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CROI 2011: New Tenofovir Pro-drug GS-7340 Looks Good in Early Study


A new pro-drug formulation of tenofovir (currently marketed as Viread, also in the Truvada and Atripla combination pills) produces a higher drug concentration in lymphoid tissues that harbor HIV, offering the prospect of lower doses and new fixed-dose formulations, according to a presentation last week at the 18th Conference on Retroviruses and Opportunistic Infections (CROI 2011) in Boston. Further studies are needed to determine whether higher tenofovir concentrations will lead to worse bone or kidney toxicity.

Tenofovir, developed and sold by Gilead Sciences of Foster City, CA, is the most widely used antiretroviral drug in the U.S. It is currently available as a pro-drug called tenofovir disporoxil fumerate (TDF). A pro-drug is a non-active form of a drug that is converted to the active form inside the body.

GS-7340 is a new experimental pro-drug formulation of tenofovir, designed to better target lymphoid tissues and cells, and to remain stable in the body longer. Pre-clinical research showed that it reaches 400 times higher levels of active drug in peripheral blood mononuclear cells (PBMCs) than TDF, and is 200 times more stable in plasma.

In a late-breaker oral presentation at CROI, Andrew Zolopa of Stanford University presented results from a 14-day monotherapy study comparing 2 doses of GS-7340 to the standard dose of TDF, looking at their ability to reduce HIV viral load.

A total of 30 HIV positive treatment-naive participants (27 men) with HIV viral loads greater than 15,000 copies/mL and CD4 T-cell counts above 200 cells/mm3 were randomly assigned to take 300 mg TDF, or either 50 mg or 150 mg GS-7340 once daily for 14 days.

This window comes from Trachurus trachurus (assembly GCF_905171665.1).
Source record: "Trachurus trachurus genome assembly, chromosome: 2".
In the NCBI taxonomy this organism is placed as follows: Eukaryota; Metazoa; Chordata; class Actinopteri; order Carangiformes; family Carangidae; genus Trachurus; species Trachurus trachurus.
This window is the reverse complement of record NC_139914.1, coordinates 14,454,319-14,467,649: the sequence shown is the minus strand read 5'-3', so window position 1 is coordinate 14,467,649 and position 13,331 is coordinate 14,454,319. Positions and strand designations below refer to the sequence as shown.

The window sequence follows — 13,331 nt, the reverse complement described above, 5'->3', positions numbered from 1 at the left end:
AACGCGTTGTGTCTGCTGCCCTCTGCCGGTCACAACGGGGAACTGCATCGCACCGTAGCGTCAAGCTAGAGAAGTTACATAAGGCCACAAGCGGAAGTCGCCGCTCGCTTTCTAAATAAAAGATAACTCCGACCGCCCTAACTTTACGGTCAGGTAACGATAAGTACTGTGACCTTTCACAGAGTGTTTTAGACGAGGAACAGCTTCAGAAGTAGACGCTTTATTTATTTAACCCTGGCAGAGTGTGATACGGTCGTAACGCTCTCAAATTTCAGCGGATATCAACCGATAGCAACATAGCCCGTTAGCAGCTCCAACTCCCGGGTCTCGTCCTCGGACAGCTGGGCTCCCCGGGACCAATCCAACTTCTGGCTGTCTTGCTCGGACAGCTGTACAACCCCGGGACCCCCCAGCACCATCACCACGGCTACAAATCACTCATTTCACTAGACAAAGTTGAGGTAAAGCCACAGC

The primary objective of the study was to measure the drugs' effects on viral load. The researchers also looked at drug levels and measures of safety and tolerability.


  • Time-weighted average viral load from baseline through day 14 declined by 0.54 log for TDF, compared to 0.95 log for 50 mg GS-7340 and 1.07 log for 150 mg GS-7340.
  • At 14 days, the mean decrease in HIV viral load was 0.94 log for TDF, compared to 1.57 log for 50mg GS-7340 and 1.71 log for 150 mg GS-7340.
  • There were no serious adverse effects in any arm of the study.
  • Headache was the most commonly reported side effect.
  • There were no significant laboratory abnormalities in any arm of the study.
  • The 2 doses of GS-7340 reached higher drug concentrations in PBMCs compared to plasma.
  • In contrast, TDF reached higher levels in plasma.

Zolopa concluded that GS-7340 is a candidate for a "next generation pro-drug of tenofovir, with the potential to improve efficacy and safety over TDF."

There are, however, unanswered questions about GS-7340. Tenofovir has been shown to affect both kidney and bone tissue. This study was too short to assess GS-7340's effects on kidneys or bones in humans. But animal research showed that the drug concentration in bone tissue was about 3.5 times higher with GS-7340 than with TDF; no difference in drug levels was seen in kidney or liver tissues.

This short monotherapy study suggests promise for a new formulation of tenofovir. GS-7340's ability to selectively target lymphoid or immune system cells raises the hope that it will prove more potent against HIV. Results from this trial suggest that this might be the case. GS-7340's superior stability and penetration into lymphoid tissue also suggest it could be given at a significantly lower dose than TDF, opening the door for novel fixed-dose combination pills and greater availability in resource-limited settings.

Investigator affiliations: Rockefeller University, New York, NY; Stanford University, Palo Alto, CA; Lightsource Med, Los Angeles, CA; Thomas Jefferson University, Philadelphia, PA; Gilead Sciences, Foster City, CA.


M Markowitz, A Zolopa, P Ruane, and others. GS-7340 Demonstrates Greater Declines in HIV-1 RNA than TDF during 14 Days of Monotherapy in HIV-1-infected Subjects. 18th Conference on Retroviruses and Opportunistic Infections (CROI 2011). Boston. February 27-March 2, 2011. Abstract 152LB.